Petrona Martinez

Petrona Martinez - "La Vida Vale La Pena"


The Shaggs

Perhaps it's my instant endearment to any failed attempt at seriousness, perhaps it's my recurring support for an underdog, who knows, but there is something about The Shaggs that I find oddly appealing (I'm just not entirely sure it's their music). The same schadenfreude sensibilities that usually lead me to give Pick Me Up! a furtive browse while waiting at check-outs recently gave way to an intense, albeit passing, immersion in the band. And, just like the tales of exploding breasts and furry babies in those 'real-life' magazines, the story of The Shaggs is just as curious.

Sunday, April 18, 2010

Monte Carlo

Diane Cluck - "Monte Carlo"

Guitar Boy

Follow the moves wherever possible and learn some High-Life hops...

Hippie Acid Freak Drag Queens

Picture a cross between a young Brad Pitt and Jesus Christ, wearing lipstick and a crotchless frock, perched camply in a tree and singing '30s show-tunes. Now drop acid and you will be close to visualizing Hibiscus, the etherial, messianic founder of notorious drag-and-drugs troupe The Cockettes.

When the hippie San Francisco of the '60s was paving way for the gay San Francisco of the '70s, The Cockettes documentary captures the precise moment when hallucinogenics, gay liberation, hippie communism and transgressive art collided. The Cockette House was just one of the three hundred communes in the city during the late '60s, but whilst most other communes were working together, trying to mutually sustain their utopian vision of life outside the economy, The Cockettes were living at the end of their chemically enhanced imaginations on ATD payouts (Aid to the Totally Disabled) and food stamps. Though most of their money (and time) was largely spent on acid and rummaging through third hand shops, they also used it productively to stage free 'theatre' for the hedonistic Haights-Ashbury community, even though most of them were tone deaf and/or couldn't dance.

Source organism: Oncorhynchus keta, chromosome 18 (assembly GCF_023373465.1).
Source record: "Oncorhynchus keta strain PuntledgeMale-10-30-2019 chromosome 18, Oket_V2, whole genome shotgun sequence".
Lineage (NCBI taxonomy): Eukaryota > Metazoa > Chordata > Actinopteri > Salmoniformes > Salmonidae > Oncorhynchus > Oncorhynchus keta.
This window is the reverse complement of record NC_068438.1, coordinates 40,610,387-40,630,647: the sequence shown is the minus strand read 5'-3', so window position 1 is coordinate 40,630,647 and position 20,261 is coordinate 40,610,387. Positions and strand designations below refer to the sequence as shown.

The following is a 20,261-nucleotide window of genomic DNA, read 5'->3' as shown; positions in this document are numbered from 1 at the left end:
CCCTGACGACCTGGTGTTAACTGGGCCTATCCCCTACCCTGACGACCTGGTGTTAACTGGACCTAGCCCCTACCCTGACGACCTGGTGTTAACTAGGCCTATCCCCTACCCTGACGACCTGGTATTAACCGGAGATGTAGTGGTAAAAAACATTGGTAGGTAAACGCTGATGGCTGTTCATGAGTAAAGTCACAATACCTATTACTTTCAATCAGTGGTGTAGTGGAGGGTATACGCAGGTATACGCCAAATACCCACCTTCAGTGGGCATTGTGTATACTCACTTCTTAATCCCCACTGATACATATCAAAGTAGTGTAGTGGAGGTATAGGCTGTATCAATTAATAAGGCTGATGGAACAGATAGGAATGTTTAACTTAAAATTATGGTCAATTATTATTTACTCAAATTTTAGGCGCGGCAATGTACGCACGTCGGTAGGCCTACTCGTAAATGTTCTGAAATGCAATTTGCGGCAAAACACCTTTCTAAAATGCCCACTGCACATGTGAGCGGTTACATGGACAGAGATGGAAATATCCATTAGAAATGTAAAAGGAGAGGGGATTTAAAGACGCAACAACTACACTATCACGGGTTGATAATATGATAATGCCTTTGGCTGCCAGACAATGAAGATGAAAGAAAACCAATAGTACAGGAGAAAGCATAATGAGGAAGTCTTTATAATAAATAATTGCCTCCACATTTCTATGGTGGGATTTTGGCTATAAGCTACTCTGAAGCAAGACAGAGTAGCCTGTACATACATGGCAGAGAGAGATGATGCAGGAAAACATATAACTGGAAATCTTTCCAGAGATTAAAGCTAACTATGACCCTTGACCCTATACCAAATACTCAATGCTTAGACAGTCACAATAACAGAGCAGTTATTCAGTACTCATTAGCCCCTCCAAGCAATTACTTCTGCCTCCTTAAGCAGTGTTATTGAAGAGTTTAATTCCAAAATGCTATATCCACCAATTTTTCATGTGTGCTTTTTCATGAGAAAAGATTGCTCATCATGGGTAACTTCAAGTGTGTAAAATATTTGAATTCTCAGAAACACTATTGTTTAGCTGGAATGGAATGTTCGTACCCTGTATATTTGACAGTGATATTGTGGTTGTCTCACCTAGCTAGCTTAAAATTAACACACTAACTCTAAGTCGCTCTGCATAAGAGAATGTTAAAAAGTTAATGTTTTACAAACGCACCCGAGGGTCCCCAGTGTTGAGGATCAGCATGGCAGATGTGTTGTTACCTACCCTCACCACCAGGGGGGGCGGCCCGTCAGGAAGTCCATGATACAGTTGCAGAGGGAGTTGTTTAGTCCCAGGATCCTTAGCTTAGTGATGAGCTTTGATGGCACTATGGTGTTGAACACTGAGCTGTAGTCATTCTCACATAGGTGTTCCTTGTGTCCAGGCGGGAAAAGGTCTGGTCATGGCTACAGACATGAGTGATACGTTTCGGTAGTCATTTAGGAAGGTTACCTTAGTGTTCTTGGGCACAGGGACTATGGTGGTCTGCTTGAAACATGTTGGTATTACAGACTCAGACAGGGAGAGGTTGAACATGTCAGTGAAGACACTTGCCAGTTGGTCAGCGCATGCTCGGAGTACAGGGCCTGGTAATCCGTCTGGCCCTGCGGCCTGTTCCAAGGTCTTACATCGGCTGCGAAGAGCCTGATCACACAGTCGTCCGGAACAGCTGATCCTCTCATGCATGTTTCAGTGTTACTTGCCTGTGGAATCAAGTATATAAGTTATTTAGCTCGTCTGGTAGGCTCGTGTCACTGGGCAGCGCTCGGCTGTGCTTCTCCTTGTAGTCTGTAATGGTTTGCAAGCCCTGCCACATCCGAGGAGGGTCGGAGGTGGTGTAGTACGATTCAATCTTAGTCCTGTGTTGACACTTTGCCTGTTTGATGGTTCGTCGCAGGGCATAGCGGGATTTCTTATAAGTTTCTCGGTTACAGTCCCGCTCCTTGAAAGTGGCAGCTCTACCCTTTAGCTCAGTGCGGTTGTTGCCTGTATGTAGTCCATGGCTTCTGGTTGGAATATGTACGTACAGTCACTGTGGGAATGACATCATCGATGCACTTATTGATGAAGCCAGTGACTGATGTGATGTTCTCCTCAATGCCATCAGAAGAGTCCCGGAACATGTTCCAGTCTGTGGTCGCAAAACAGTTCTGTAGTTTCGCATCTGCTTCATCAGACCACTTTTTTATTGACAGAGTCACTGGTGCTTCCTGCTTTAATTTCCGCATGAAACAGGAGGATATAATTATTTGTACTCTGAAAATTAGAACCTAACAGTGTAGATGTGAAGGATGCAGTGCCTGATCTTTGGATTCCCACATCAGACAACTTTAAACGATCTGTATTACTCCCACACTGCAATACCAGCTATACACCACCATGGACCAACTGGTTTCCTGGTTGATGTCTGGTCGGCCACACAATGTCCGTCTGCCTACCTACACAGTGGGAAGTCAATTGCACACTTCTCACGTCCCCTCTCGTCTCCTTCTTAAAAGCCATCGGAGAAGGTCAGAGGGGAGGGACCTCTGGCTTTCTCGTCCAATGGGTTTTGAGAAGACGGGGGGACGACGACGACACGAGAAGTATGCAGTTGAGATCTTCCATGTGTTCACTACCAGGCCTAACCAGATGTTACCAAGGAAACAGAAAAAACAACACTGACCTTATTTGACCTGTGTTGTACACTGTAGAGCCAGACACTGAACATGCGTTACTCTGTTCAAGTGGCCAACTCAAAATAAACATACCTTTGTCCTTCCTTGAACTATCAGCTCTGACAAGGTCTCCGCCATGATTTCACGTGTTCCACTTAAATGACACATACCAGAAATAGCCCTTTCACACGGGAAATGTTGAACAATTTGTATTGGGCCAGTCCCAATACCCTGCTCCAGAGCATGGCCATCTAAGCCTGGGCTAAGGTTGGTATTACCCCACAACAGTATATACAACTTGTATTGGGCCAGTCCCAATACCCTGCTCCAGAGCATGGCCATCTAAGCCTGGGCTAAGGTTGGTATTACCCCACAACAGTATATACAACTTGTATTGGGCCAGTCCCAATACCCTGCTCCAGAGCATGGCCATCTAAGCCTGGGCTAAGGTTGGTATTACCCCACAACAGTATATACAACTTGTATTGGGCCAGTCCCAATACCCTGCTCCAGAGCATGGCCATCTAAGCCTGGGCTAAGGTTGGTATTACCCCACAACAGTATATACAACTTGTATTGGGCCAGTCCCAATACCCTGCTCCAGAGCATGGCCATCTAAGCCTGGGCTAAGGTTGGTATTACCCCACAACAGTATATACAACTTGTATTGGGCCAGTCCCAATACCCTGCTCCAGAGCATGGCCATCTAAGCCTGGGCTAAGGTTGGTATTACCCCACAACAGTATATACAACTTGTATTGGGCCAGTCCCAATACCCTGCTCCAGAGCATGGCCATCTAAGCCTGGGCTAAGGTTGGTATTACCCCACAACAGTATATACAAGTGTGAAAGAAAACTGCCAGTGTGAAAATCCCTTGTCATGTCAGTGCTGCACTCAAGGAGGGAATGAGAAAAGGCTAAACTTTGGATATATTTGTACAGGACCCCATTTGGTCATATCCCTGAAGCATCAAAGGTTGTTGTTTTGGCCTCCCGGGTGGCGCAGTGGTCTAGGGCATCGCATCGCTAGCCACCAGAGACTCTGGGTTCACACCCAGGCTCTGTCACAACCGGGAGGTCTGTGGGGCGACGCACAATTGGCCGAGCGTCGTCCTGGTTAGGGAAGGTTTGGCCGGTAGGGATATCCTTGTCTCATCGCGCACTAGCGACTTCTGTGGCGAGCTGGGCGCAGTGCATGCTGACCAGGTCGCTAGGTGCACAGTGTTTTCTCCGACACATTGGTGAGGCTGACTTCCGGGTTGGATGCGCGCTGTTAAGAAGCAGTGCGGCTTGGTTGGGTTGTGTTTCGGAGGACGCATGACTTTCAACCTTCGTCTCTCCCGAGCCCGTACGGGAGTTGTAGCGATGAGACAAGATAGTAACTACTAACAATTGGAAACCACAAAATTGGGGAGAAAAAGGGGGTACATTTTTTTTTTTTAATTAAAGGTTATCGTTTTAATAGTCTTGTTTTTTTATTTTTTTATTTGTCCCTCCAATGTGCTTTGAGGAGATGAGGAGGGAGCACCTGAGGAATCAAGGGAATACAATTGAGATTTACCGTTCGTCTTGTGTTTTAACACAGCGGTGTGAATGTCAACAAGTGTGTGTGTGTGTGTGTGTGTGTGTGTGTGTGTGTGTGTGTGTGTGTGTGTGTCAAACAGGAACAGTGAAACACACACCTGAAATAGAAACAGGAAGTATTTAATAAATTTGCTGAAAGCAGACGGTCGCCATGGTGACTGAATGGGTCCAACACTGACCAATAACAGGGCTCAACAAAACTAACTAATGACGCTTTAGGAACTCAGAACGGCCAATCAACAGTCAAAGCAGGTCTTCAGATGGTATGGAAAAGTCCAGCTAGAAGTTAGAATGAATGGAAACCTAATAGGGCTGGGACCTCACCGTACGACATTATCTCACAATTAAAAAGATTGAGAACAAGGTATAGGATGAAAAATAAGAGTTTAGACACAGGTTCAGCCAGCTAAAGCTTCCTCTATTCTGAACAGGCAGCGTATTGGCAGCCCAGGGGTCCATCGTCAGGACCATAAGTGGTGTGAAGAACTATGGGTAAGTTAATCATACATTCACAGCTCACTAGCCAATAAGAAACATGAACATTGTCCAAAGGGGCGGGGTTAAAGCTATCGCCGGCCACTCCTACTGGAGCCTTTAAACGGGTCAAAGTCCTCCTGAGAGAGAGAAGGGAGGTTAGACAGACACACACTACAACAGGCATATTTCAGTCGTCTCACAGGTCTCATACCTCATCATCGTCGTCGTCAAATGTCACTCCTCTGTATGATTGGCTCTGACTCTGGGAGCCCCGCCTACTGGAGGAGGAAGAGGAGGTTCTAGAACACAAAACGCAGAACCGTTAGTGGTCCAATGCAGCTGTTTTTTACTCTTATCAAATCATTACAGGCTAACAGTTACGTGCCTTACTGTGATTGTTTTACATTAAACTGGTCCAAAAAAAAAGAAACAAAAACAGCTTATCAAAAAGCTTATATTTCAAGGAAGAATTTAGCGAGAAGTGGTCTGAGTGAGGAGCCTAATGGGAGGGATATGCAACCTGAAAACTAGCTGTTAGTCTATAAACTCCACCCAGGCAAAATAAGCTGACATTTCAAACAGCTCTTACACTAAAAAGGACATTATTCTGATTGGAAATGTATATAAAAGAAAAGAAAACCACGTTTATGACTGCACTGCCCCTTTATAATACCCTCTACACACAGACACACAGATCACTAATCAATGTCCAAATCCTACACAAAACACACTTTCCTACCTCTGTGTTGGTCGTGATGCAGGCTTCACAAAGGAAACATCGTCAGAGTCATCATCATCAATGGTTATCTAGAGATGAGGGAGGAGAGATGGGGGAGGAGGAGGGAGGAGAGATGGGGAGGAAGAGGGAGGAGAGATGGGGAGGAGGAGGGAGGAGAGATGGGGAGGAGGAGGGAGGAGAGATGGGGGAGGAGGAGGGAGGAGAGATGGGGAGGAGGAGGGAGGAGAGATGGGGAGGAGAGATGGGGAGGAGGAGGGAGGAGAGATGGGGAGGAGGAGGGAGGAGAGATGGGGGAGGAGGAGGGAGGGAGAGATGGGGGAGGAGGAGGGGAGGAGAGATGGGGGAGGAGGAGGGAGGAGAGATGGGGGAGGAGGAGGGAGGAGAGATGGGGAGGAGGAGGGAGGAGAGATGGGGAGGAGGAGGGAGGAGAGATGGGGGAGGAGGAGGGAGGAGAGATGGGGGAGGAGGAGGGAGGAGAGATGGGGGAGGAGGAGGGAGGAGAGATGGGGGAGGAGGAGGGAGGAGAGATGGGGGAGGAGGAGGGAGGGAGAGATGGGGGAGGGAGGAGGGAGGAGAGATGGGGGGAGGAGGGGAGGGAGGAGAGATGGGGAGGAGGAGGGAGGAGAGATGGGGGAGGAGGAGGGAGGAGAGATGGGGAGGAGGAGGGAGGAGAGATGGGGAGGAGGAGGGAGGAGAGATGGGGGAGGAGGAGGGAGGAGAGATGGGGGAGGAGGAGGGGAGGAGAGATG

Jazzbo & Whoosh

Jah Whoosh - "Yesterday Version"

Prince Jazzbo - "Natty Ting A Ling"

Saturday, April 17, 2010

The Gospel According to Andrew

Andrew Wartts & The Gospel Storytellers - "Peter & John Rap"

Mansions of Rastafari

Ras Michael & The Sons of Negus - "Keep Cool Babylon"

Streetwise (1984)

Antsy ennui drives every suburban teen itch to run away. Pent-up in your bedroom, a montage of rebellious liberation plays out in your mind's eye like a Bruce Springsteen song. You can picture the magic of summer nights spent roaming downtown; leaning on parking meters, a little drunk on Bud, running through the back alleys with your gang or joy-riding down the boulevard. You can feel the cardiac fanfare when you finally talk to that beauty, the street Venus, who looks so good that your vision turns tunnel and you see only her. Martin Bell captures the exhilaration and carefree abandon of this slipping through Seattle's system; the roller-blading around abandoned hotels, the high-diving off of bridges and the jumping on freight trains. But Streetwise drops on you like a cartoon anvil. For these kids, surviving on the streets is eating out of dumpsters, selling their blood and blowing old men. Its unwanted babies and drug addictions at 14. It's pimping their street Venus'. A beautifully shot documentary with some unforgettable imagery and poetic voiceovers so melancholy that they wouldn't be out of place in a Terence Malick film, this is My Own Private Idaho for real.

Música da Lagoa

Once upon a time, deep in a São Paulo rainforest, Hermeto Pascoal y O Grupa created a dreamy, chirpy melody with nothing but water, a flute and some bottles. This pulpy albino is one of Brasil's most beloved musicians, and once composed a song every day for a year so that everybody would have one for their birthday.